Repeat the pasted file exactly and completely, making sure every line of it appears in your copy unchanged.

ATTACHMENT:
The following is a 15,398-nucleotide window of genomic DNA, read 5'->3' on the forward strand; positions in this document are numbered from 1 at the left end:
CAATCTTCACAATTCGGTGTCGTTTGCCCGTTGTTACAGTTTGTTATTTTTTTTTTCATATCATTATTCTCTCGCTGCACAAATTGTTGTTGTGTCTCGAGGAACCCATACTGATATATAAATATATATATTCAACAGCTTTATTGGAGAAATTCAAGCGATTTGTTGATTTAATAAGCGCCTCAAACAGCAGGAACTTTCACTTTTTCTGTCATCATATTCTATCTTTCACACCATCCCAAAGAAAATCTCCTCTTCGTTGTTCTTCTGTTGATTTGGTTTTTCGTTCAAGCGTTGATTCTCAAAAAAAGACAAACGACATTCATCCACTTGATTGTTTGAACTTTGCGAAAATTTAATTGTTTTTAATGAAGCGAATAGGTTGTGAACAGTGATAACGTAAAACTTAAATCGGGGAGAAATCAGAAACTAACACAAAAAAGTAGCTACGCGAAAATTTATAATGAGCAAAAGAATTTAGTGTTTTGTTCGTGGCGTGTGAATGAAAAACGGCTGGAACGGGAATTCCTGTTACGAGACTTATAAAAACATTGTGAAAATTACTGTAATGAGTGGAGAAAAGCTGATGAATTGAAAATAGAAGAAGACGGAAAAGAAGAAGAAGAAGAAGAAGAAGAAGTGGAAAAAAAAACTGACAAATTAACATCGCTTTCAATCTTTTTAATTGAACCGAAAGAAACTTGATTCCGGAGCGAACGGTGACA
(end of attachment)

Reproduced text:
The following is a 15,398-nucleotide window of genomic DNA, read 5'->3' on the forward strand; positions in this document are numbered from 1 at the left end:
CAATCTTCACAATTCGGTGTCGTTTGCCCGTTGTTACAGTTTGTTATTTTTTTTTTCATATCATTATTCTCTCGCTGCACAAATTGTTGTTGTGTCTCGAGGAACCCATACTGATATATAAATATATATATTCAACAGCTTTATTGGAGAAATTCAAGCGATTTGTTGATTTAATAAGCGCCTCAAACAGCAGGAACTTTCACTTTTTCTGTCATCATATTCTATCTTTCACACCATCCCAAAGAAAATCTCCTCTTCGTTGTTCTTCTGTTGATTTGGTTTTTCGTTCAAGCGTTGATTCTCAAAAAAAGACAAACGACATTCATCCACTTGATTGTTTGAACTTTGCGAAAATTTAATTGTTTTTAATGAAGCGAATAGGTTGTGAACAGTGATAACGTAAAACTTAAATCGGGGAGAAATCAGAAACTAACACAAAAAAGTAGCTACGCGAAAATTTATAATGAGCAAAAGAATTTAGTGTTTTGTTCGTGGCGTGTGAATGAAAAACGGCTGGAACGGGAATTCCTGTTACGAGACTTATAAAAACATTGTGAAAATTACTGTAATGAGTGGAGAAAAGCTGATGAATTGAAAATAGAAGAAGACGGAAAAGAAGAAGAAGAAGAAGAAGAAGAAGTGGAAAAAAAAACTGACAAATTAACATCGCTTTCAATCTTTTTAATTGAACCGAAAGAAACTTGATTCCGGAGCGAACGGTGACA